What to Include in the Letter of Intent

The letter of intent may be addressed to anyone you wish – for example “To Whom it May Concern,” “To my Guardian(s), Trustee(s) and Executor.” At minimum, the letter should address the following:  

Family history: The history can include where and when you and your spouse were born, raised, and married, including anecdotes about your siblings, grandparents, other relatives, and special friends. A description of your child’s birth and their connections to specific family members or friends will complement your account of favorite memories and feelings about your child.  

General overview: Use the overview to give a brief summary of your child’s life to date and your general thoughts and hopes about your child’s future.  

Daily schedule: Because levels of functionality vary for each child and future caregivers may fail to recognize this fact, it is important to include a list of your child’s daily routines, favorite activities, and events or tasks they love or hate. Because a child’s ability to contribute to even the most mundane aspects of family life builds self-esteem, it is important that the letter mentions whether your child can help with tasks like doing the dishes or raking leaves. Alternatively, if your child loves “swiffing” the floor but folding clothes frustrates them, make sure future caregivers have this information.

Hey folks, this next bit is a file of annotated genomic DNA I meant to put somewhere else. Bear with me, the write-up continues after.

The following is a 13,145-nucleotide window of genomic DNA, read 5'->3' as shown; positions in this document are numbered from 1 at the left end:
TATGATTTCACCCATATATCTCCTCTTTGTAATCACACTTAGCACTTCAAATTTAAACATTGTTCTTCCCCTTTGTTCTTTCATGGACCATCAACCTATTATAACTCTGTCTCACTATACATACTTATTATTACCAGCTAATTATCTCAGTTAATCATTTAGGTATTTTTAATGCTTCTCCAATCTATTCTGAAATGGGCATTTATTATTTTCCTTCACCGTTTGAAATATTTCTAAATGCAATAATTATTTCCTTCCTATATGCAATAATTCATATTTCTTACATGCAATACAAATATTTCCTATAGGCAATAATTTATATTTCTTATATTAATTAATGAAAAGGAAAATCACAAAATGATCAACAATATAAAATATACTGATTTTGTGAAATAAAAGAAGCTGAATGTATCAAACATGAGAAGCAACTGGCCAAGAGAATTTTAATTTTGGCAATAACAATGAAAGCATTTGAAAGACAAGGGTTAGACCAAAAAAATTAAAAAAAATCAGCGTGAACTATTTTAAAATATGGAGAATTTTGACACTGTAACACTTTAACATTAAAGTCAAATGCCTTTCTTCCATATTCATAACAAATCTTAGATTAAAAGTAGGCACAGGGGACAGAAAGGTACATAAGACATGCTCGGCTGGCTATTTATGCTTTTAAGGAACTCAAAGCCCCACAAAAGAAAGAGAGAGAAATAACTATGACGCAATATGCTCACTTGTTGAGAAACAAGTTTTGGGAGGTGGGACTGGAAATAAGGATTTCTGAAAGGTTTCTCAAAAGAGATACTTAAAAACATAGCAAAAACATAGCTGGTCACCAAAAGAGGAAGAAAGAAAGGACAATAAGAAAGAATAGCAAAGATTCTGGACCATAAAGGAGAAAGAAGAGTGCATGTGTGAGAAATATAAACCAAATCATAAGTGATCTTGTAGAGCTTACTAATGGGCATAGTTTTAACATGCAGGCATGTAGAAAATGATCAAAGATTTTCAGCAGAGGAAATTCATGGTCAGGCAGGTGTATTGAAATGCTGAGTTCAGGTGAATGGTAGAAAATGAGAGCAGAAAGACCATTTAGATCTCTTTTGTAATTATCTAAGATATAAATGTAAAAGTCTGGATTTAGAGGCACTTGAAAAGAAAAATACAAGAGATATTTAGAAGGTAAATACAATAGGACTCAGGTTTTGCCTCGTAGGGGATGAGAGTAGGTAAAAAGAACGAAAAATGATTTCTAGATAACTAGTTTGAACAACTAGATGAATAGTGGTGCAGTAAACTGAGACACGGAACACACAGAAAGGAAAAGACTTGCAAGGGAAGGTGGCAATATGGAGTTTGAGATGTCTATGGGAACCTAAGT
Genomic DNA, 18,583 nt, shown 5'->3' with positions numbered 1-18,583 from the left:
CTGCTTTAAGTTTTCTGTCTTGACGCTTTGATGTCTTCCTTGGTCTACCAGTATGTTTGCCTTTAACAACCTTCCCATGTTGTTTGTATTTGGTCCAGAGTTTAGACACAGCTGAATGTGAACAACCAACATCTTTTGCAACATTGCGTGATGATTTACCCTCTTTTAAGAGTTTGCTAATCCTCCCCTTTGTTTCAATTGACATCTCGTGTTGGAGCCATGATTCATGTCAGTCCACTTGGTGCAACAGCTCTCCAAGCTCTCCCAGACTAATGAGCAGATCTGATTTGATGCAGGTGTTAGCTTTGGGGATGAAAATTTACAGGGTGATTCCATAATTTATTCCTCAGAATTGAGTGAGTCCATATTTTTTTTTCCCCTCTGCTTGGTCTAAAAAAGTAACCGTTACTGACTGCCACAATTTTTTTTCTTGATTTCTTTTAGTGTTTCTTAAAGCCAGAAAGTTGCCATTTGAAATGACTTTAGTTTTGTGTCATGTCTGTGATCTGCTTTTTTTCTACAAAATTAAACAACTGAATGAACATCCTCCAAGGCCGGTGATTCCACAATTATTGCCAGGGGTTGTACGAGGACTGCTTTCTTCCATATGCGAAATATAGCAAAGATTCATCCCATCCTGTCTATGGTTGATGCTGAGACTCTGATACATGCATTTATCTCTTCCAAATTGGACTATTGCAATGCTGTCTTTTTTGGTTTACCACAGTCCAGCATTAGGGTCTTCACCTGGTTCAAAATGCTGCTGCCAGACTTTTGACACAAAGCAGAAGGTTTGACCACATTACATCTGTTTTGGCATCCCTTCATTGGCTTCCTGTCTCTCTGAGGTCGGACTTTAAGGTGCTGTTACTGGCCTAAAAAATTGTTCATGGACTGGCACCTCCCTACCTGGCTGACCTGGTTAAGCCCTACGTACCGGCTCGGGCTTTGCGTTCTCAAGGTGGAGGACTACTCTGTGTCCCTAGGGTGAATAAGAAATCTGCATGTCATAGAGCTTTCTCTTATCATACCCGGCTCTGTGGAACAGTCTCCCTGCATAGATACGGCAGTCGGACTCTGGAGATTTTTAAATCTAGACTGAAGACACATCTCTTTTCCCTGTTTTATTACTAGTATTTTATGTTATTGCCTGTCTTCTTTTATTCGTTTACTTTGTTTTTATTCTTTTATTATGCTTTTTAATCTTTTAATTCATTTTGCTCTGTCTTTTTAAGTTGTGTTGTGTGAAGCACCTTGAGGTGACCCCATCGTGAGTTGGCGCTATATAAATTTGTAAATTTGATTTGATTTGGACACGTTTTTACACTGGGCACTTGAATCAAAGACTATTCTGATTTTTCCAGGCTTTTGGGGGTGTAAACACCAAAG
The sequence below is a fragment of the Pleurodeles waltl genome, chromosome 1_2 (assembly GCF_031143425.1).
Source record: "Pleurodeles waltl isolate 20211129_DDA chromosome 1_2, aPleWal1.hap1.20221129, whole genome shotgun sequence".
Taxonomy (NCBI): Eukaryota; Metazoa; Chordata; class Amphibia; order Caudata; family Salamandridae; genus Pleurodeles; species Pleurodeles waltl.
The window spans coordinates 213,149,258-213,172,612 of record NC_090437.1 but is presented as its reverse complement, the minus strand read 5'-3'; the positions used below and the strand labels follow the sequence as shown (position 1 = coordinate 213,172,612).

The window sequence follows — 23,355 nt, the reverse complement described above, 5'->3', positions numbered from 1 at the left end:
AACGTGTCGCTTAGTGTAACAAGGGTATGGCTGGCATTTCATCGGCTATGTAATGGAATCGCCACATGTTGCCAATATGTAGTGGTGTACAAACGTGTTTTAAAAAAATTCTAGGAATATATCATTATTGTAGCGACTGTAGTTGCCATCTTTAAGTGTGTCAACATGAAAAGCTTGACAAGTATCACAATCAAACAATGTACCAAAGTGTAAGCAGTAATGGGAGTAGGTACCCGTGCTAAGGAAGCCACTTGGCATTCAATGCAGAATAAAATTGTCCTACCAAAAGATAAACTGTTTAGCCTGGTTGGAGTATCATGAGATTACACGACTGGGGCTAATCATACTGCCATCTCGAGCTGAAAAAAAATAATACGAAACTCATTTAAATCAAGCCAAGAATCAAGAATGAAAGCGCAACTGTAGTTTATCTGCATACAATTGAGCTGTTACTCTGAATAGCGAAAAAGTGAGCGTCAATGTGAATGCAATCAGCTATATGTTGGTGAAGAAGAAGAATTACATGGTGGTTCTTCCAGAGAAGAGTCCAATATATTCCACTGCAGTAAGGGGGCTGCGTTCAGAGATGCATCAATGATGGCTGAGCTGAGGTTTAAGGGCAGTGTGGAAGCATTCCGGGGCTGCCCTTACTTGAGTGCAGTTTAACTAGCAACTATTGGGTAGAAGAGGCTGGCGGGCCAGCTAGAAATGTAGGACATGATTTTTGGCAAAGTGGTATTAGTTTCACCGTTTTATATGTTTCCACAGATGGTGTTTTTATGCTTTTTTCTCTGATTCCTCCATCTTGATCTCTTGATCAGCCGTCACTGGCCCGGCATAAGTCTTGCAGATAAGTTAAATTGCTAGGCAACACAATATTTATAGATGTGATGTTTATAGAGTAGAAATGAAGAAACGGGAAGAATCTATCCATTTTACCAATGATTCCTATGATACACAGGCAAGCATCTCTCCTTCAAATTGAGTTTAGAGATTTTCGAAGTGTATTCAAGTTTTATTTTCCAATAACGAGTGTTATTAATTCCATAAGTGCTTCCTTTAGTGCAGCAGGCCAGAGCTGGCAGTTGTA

Food: Describe your child’s diet, including their favorite foods and any specific manner in which the food should be prepared or served. Be certain that the letter also includes a list of foods to which your child is allergic, simply does not like, or otherwise may react to adversely due to medication.  

Medical care: Describe in detail your child’s disability, medical history, and allergies, as well as current doctors, therapists, and hospitals. Detail the frequency of your child’s medical and therapy appointments and the purposes and goals of these sessions. List current medications, including how they are administered and for what purpose, and be careful to describe all medications that have not worked for your child in the past.